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There is only one success--to be able to spend your life in your own way.-Christopher Morley
Great Adventures
By David
Posted March 15, 2010

I was having a discussion with my friend Rubes last week. We know each other since we were teenagers and have stayed in touch all these years. Rubes and his family wound up in Boca. I wound up across the country, in L.A.

"Yo, wazzup??" I have to smile at that expression. When I hear it, I know that I'm about to be instantly transported out of my corporate, suburban, fatherly existence into a much more carefree time of my life.

"Hey Rubes, everything's good. What are you up to, dude?" Even in our mid-forties, we're still dudes... At least in our own minds.

We catch up on our many friends who live in Boca. It's always a mixture of good and bad news, spanning people's financial, health, and family situations. Thankfully this time, I hear good news from Rubes.

"Doing great. Got rid of an annoying client. Picked up another. It's a big account," he says.

Ride Free, Dude.
Ride Free, Dude.

"That's doubly great! Adios to the pests, and hello to brand new, good business. Gotta love it."

"So what's with you? How's the family?"

"Everyone's good. The kids still like school this year, thank God. The wife's great, as usual."

"How's business?"

"Real good. Not breaking any records, but real good," I say. "If only things could stay like this for the next ten years, I'd be thrilled. Less stressful than almost ever and the money's still good.

"We finally made our decision about school for next year and camp for the summer, so that's a relief. I wouldn't say I'm totally thrilled with those decisions, but life's always full of trade-offs," I say.

"Sure is, dude," I can almost hear him smiling.

"Overall, though, I think I'm in a mid-life non-crisis."

"What do you mean?"

"Basically, everything's going well, family is all good, work's good, I'm in pretty good shape. No one in our immediate family is sick. Everything's going really well, knock on wood."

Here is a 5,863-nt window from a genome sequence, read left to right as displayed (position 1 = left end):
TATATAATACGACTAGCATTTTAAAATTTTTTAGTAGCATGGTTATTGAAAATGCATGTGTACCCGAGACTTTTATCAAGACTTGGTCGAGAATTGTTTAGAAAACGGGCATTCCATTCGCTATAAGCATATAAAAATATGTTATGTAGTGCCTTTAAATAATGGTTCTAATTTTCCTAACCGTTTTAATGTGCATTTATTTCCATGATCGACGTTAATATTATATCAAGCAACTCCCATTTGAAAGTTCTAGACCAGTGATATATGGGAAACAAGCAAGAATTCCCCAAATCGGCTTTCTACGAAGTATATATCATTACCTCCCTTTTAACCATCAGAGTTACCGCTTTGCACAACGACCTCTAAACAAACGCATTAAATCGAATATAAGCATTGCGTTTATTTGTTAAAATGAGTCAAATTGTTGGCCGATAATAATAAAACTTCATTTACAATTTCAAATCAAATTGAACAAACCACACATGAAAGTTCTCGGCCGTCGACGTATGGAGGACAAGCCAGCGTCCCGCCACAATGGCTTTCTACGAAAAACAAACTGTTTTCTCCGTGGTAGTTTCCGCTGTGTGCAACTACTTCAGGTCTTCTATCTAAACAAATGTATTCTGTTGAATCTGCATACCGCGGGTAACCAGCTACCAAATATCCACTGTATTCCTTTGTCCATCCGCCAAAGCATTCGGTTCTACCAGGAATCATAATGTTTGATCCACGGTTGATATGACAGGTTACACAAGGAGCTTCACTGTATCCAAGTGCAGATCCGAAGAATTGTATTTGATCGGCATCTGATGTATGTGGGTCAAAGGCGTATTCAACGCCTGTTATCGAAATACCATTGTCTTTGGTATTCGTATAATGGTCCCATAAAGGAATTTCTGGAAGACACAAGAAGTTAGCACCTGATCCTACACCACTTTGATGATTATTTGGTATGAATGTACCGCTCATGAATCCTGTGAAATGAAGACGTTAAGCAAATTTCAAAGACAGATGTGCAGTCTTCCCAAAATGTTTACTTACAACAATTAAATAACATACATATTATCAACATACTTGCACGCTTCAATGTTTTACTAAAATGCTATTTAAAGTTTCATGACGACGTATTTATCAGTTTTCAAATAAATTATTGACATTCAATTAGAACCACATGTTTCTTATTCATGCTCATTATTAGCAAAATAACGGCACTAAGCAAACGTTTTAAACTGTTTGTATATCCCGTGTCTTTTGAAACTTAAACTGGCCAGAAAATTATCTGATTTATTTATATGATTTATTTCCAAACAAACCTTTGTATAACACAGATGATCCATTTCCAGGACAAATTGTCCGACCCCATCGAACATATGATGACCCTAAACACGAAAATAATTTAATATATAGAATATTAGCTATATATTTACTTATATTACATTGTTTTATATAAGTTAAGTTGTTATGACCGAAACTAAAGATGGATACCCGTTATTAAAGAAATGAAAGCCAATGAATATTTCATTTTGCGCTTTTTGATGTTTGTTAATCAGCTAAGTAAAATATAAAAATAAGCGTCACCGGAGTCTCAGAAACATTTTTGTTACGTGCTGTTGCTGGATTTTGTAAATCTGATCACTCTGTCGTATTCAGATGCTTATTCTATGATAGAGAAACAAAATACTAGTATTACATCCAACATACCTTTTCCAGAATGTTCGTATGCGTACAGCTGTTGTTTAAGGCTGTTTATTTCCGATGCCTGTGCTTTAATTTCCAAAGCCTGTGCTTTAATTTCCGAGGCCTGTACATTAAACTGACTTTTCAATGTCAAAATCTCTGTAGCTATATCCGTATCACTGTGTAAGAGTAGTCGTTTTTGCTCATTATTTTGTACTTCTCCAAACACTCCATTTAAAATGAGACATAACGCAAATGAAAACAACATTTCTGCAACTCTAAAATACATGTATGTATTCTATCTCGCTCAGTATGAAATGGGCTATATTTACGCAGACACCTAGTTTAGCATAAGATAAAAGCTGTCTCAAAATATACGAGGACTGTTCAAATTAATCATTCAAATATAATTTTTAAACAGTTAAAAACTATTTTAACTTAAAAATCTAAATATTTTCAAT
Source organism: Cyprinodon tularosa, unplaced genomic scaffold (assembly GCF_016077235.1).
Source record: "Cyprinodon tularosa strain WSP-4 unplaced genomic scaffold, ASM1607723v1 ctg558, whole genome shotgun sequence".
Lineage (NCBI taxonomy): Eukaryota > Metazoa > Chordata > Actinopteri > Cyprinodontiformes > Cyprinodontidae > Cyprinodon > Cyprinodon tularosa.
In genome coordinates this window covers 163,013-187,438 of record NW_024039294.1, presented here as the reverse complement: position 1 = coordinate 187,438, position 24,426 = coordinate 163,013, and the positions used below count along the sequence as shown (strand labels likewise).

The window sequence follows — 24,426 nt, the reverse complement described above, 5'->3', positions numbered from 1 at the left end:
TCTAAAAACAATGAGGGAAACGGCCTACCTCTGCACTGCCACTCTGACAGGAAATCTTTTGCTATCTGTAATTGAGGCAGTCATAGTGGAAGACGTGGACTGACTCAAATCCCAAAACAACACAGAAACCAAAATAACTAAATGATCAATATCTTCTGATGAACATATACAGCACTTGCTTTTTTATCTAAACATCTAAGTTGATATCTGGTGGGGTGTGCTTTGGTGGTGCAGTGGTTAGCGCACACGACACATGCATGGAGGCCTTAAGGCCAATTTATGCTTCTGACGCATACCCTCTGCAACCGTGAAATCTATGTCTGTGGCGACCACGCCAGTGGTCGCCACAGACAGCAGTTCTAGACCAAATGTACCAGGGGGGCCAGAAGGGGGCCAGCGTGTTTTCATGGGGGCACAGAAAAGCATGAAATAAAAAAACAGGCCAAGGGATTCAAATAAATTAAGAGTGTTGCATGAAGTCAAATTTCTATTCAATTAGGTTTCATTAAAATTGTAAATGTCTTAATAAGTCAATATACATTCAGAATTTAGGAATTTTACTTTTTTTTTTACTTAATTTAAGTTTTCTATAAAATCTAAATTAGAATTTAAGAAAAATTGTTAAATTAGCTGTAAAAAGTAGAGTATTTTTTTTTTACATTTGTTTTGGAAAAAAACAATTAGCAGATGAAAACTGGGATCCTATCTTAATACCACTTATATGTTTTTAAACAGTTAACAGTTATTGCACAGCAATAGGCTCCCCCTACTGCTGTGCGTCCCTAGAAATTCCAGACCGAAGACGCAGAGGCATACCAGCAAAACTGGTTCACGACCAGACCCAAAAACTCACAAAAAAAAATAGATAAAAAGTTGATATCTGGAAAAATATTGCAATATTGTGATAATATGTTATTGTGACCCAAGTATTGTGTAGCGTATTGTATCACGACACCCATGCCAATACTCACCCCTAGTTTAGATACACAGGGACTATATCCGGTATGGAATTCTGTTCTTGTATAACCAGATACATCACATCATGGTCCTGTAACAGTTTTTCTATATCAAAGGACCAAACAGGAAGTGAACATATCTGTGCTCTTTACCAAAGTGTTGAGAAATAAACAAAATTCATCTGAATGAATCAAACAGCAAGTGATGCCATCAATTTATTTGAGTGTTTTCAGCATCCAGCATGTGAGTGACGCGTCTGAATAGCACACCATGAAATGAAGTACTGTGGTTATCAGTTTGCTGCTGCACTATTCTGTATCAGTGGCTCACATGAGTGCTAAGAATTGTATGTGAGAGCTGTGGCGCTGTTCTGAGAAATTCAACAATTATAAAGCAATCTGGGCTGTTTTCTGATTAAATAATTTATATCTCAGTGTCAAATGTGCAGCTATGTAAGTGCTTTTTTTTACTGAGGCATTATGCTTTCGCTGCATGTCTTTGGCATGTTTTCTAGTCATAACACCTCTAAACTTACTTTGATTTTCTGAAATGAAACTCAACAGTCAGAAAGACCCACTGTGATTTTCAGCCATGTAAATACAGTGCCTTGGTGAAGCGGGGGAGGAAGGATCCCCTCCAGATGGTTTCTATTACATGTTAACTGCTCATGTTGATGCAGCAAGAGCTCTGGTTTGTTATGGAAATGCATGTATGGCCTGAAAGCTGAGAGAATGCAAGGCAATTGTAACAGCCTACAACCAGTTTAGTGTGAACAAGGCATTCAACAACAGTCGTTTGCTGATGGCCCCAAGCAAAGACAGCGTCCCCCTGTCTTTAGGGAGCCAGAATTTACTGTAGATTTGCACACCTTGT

"So???"

"No adventures. That's what's missing. Remember how we used to have adventures when we were younger?"

Rubes starts laughing.

"Having adventures means doing ridiculous, dangerous stuff. Of course you're not doing dangerous stuff these days. You're a family man. You've got a wife and kids, so you stay out of trouble," he says.

Rubes knows me well, and he's right on. Instead of ill-conceived "adventures," which almost always included a brush with death, or at least potentially with the law, I'm now, indeed, a family man.

I've traded it all in for raising children, spending time at home, running a business, and being available for family. It may not be all that glamorous or adventurous, but it's a good life. I never tire from seeing my children running around laughing, or my beautiful wife smiling at me or laughing at a joke.

Growing up in New York City, I never quite pictured myself a suburban kind of guy, shuttling children to school, stopping at the supermarket on the way home from the gym, preparing dinners, and helping with homework. But that's what I've become.

It's really all good. But every so often I do miss the sense of wonder and adventure from my younger days.

The occasional roar of a motorcycle on my block confirms that other men in my neighborhood feel the same way I do. They may ride free on their rough-and-tough Harleys, but in their side bags are baby supplies and groceries. Good for them...

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